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Review: Cristi Puiu’s Malmkrog Wages a War Between Language and Cinema

It all has the makings of a game of Clue, but the mysteries here are linguistic.

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Ben Flanagan

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Malmkrog
Photo: Berlinale

Cristi Puiu’s Malmkrog is based on 19th-century Russian philosopher and mystic Vladimir Solovyov’s prophetic Three Conversations, which, through a series of dialectical maneuvers, addresses such topics as economic materialism, nationalism, and abstract moralism. The film takes place on a snow-covered hillside, where a large pastel-pink mansion sits and Puiu turns the philosophical into drama. Sheltered in the mansion’s walls are a small group of aristocrats that includes a politician, a general and his wife, and a young countess. It all has the makings of a game of Clue, but the mysteries here are linguistic. A Christmas gathering stretches on in what seems to be real time, as the party’s high-minded philosophical and political chatter takes on an increasingly strained air.

That tension is heightened by the obstacles that Puiu uses to discombobulate his audience. Malmkrog is the Transylvanian village where the film takes place, yet the characters, who speak primarily in French, talk of being in Russia. And as they discuss imminent war and the potential outcomes of violence, it’s as if the film appears to exist outside of time and place. Doorways and mirrors obfuscate who’s involved in a conversation, and the characters move through the mansion as though compelled by spirits of the past, with cinematographer Tudor Vladimir Panduru often lighting all those drawing rooms using only natural light sources. Malmkrog exudes a painterly expressiveness that’s a far cry from the cold, handheld aesthetic that typically defines the look of Puiu’s work and the Romanian New Wave as a whole.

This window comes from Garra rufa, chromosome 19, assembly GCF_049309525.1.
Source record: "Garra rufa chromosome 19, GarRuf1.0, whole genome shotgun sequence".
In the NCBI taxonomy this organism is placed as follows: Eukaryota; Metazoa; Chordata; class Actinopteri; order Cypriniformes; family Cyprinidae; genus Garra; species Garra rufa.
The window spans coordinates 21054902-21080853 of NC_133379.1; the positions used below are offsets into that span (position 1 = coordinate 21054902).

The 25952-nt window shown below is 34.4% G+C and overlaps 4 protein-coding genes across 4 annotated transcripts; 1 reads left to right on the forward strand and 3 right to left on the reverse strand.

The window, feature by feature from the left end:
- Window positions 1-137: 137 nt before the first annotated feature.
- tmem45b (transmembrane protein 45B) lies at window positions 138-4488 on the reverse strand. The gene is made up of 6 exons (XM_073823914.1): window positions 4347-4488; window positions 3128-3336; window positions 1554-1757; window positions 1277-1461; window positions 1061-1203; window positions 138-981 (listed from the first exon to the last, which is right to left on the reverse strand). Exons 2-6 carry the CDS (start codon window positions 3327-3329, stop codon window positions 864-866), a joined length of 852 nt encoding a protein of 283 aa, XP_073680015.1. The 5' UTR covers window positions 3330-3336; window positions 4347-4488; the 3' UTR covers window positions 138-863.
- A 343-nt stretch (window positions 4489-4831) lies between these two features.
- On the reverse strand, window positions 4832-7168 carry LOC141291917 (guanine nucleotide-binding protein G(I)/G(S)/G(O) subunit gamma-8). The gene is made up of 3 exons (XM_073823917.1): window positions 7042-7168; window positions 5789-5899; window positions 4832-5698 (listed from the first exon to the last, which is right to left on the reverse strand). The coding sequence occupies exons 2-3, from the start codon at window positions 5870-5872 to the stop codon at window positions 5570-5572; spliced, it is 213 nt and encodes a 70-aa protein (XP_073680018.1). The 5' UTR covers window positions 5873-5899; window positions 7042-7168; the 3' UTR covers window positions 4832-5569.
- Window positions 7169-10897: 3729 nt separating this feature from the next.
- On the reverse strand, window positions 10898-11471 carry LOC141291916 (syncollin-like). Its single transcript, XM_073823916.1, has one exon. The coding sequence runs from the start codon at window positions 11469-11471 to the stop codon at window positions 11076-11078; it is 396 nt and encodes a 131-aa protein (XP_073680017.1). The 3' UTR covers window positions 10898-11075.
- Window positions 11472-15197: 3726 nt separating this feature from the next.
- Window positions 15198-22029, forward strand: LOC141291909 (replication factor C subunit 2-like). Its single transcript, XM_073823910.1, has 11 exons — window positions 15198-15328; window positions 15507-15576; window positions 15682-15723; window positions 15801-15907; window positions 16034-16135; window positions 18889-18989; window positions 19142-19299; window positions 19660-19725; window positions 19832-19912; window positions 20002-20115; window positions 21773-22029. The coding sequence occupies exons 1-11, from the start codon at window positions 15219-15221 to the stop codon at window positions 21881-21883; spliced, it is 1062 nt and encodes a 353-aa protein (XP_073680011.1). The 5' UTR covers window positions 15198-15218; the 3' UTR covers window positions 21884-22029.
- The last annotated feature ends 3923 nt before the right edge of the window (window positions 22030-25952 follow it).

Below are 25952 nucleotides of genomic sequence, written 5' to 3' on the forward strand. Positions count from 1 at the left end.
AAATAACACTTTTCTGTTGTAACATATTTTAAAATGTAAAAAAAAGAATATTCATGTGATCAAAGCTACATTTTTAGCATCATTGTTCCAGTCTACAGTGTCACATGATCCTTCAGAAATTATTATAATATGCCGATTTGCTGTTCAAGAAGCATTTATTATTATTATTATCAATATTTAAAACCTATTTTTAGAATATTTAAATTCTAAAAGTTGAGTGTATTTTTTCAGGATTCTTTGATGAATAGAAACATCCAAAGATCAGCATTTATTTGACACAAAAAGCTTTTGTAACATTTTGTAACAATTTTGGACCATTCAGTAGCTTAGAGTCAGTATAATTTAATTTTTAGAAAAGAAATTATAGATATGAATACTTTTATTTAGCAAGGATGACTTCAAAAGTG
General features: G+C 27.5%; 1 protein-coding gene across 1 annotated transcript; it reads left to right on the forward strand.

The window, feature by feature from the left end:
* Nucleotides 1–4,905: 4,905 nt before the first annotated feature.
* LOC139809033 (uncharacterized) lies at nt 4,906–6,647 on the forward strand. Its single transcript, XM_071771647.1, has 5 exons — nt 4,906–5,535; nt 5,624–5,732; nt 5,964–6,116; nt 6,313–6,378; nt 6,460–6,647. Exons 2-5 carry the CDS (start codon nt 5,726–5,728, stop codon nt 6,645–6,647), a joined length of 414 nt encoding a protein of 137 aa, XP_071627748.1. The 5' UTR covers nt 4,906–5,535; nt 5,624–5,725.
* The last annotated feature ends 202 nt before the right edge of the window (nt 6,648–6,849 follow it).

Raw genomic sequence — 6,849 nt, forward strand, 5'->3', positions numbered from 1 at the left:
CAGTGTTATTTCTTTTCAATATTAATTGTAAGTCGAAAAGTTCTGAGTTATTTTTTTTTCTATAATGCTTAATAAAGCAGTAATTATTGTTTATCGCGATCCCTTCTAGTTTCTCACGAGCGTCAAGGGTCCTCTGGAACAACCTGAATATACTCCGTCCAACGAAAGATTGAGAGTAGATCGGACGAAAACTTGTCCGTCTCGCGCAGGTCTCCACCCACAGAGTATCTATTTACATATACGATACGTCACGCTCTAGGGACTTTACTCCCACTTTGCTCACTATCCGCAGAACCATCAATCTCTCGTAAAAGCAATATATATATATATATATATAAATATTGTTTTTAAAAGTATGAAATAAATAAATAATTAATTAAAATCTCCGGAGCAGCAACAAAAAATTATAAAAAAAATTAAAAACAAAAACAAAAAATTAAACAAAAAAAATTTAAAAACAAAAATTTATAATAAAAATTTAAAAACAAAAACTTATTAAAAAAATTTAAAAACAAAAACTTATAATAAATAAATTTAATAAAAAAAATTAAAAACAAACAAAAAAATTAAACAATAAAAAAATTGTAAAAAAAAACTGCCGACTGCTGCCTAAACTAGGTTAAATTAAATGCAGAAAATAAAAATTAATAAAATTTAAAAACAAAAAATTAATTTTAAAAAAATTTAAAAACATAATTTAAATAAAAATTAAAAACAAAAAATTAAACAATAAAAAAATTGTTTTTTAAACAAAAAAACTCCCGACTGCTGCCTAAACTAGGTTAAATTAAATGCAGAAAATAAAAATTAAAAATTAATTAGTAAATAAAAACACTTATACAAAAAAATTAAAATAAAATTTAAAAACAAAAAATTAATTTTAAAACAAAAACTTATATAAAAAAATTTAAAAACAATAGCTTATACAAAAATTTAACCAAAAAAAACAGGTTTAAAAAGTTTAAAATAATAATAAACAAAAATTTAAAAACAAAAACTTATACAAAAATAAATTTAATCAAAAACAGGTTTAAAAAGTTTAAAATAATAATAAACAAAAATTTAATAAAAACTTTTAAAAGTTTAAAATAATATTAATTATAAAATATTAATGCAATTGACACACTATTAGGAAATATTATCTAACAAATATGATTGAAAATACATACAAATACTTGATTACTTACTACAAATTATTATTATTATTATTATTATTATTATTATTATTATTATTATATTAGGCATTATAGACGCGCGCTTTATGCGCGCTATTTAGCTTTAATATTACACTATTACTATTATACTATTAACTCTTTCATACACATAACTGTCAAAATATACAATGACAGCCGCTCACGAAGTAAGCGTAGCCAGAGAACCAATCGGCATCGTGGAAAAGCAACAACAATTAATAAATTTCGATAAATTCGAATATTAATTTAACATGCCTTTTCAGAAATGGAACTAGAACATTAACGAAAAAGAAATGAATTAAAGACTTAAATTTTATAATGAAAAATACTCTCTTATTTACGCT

The film’s first scene lasts nearly an hour and is a magnificent example of staging. The camera glides left and right, with each movement paired by a change in composition that the actors match as though dancing to the music behind their endless words. This balletic circularity, slow but constantly surprising, recalls Max Ophüls’s fixation on the oneiric, circular properties of time. In a surprising moment of violence, a number of characters die on a staircase, only for them to come back to life a scene later, and without comment from anyone. When Nikolai (Frédéric Schulz-Richard), the mansion’s wealthy owner and Malmkrog’s central figure, looks up the staircase, it’s as if he recalls what previously occurred there. The moment echoes one from Letter from an Unknown Woman where Joan Fontaine’s Lisa stares up the very staircase up which Louis Jourdan’s Stefan and another woman ascended years earlier.

Whenever Nikolai, who makes the domineering Stefan from Ophüls’s 1948 masterpiece seem meek by comparison, utters lines like “prayer is a soap for the soul,” he carries himself like the Sherlock Holmes of moral arbitration. But he’s closer to a 19th-century Ben Shapiro: a pompous rat obsessed with facts and logic, who won’t let a woman finish a point for fear that he won’t be able to counteract it with a cogent counter-argument. It’s not always clear to what extent Puiu is satirizing this type of behavior, given the spectacle of the man’s endless pontificating, and that the other characters only rarely undercut his words with references to his verbosity. Puiu clearly believes in Nikolai enough to make him the mouthpiece for Solovyov’s philosophizing, which makes it harder to buy to what extent these people are being sent up, and how much Puiu wants the viewer to eat up his words wholesale.